How Einstein's Brain Was Different
Researchers say one vital section was especially well developed
By John Johnson, Newser Staff
Posted Oct 5, 2013 8:00 AM CDT
Updated Oct 5, 2013 8:20 AM CDT
This undated file photo shows Albert Einstein.   (AP Photo)

(Newser) – We might be able to credit the theory of relativity to Albert Einstein's corpus callosum. That, as Red Orbit explains, is the bundle of nerve fibers that connects the brain's left and right hemispheres. And it turns out that Einstein had a beauty. Researchers analyzing images of his brain used a new technique to determine that Einstein's two hemispheres were "unusually well-connected," reports Nature World News. They compared his corpus callosum to those from elderly men and from 26-year-olds—Einstein's "miracle year" age when he published papers that changed modern physics. He trumped them all.

“This study, more than any other to date, really gets at the ‘inside’ of Einstein’s brain," says Florida State University researcher Dean Falk, who speculates that the well-developed connections played a big role in Einstein's intelligence. The study, published in the journal Brain and led by a scientist at East China Normal University, builds on a previous one Falk did showing other physical differences. Indeed, it's "likely that a combination of physiological factors played a part shaping the enigmatic theoretical physicist," writes James Fenner at the Guardian Express. Click to read about another study concluding that the familiar notion of people being either left-brained (logical) or right-brained (creative) logic is bogus.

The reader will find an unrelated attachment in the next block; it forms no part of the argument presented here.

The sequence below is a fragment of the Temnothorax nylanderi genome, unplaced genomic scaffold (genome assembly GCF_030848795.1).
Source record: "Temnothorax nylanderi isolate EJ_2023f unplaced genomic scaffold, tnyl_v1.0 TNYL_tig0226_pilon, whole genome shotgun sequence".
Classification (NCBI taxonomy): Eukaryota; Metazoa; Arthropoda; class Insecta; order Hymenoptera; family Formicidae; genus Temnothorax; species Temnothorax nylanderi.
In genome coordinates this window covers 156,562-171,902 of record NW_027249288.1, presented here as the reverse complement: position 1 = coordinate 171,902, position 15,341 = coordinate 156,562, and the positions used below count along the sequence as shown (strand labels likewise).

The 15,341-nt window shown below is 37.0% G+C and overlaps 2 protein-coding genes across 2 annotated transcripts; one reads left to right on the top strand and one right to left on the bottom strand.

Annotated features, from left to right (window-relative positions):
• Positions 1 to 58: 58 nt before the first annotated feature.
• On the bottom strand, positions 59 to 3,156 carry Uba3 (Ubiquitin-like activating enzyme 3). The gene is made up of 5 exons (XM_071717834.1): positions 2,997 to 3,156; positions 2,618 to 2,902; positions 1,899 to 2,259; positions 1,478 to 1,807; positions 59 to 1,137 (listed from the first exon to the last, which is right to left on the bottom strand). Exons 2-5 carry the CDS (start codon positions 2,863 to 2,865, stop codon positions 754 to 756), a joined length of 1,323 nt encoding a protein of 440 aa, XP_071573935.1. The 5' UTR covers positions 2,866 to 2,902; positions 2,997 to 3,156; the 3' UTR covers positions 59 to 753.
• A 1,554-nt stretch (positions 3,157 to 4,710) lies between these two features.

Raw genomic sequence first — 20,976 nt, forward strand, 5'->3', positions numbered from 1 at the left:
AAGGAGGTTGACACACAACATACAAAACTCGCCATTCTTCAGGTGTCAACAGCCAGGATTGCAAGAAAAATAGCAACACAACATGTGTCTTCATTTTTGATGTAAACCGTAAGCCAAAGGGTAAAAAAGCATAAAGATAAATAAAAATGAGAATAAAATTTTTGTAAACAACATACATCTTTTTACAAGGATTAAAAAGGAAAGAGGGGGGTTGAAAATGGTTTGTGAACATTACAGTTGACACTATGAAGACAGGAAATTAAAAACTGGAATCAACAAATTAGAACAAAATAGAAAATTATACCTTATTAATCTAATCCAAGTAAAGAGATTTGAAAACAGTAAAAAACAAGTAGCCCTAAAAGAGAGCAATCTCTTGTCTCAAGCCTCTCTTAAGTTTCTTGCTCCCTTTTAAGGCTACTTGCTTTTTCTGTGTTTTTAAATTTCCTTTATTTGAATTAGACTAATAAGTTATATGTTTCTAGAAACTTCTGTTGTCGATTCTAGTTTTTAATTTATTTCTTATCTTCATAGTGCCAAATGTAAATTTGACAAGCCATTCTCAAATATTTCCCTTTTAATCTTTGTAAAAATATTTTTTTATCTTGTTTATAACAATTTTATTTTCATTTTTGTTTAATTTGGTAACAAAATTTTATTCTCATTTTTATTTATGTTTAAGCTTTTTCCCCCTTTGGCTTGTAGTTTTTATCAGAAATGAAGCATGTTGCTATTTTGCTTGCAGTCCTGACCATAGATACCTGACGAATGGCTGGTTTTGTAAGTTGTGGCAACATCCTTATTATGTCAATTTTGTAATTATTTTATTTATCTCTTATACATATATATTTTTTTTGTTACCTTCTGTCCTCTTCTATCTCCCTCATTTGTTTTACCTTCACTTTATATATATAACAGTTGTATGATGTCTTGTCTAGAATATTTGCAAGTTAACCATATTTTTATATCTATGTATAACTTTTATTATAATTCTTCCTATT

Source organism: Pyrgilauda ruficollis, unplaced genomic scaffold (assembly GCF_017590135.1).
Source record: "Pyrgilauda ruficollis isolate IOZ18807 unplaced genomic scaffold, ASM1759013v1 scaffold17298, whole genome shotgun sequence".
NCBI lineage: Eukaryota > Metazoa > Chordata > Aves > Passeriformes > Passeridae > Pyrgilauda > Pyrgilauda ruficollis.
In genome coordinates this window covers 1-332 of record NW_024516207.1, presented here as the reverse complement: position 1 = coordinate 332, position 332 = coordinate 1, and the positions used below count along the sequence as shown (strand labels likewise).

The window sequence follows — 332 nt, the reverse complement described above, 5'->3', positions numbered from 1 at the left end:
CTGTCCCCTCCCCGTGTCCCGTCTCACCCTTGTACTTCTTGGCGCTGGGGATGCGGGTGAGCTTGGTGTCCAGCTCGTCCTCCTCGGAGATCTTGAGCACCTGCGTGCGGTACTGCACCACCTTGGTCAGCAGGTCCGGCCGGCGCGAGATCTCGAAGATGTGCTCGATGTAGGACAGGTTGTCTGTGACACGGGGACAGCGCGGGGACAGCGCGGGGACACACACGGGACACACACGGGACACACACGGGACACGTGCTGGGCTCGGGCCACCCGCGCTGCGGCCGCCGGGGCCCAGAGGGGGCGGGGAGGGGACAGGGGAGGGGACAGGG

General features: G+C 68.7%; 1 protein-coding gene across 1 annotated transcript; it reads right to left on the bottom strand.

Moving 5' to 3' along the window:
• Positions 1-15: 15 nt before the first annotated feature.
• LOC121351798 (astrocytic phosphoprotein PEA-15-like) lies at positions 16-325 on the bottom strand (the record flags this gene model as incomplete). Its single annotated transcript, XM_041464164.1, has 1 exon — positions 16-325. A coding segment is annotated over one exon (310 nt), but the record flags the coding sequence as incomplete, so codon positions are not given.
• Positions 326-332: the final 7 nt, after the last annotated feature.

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Oct 6, 2013 8:27 AM CDT
You can tell,just from his hairdo, that his brain was firing on all cylinders, big time!
Oct 5, 2013 7:58 PM CDT
Are people different? Of course! Our bodies make us different. The famous split-twin studies found amazing behavioral similarities among monozygotic twins separated at birth and united as adults (one such pair revealed similar occupational status, identical cars, an affinity for plaid shirts, and both were married to women named Betty). Herrnstein and Murray‘s “The Bell Curve” associated lower intelligence with poverty, proclivity for criminality, familial dysfunction, and lower educational attainment on a statistical scale; the educational establishment howled in protest, but never refuted their findings. In fact, genetic and other studies over the past few decades support such findings so that psychology has oriented itself more to organic processes. We must, then, attribute our immediate behavior to environmental changes to which now-human genes responded over the eons. The aggregate of molecules composing us respond to internal and external environmental stimuli, and we recognize these responses as our behavior. Those thoughts you think “you” have hold no real substance and may be compared to smoke rising from a flame. Our bodies are merely the environment in flux. There is no free will, and there is no god. Live with it.
Oct 5, 2013 2:06 PM CDT
I can believe these people dissect his brain. That is creepy. He was a freak, an abnormality. Nature always experiments.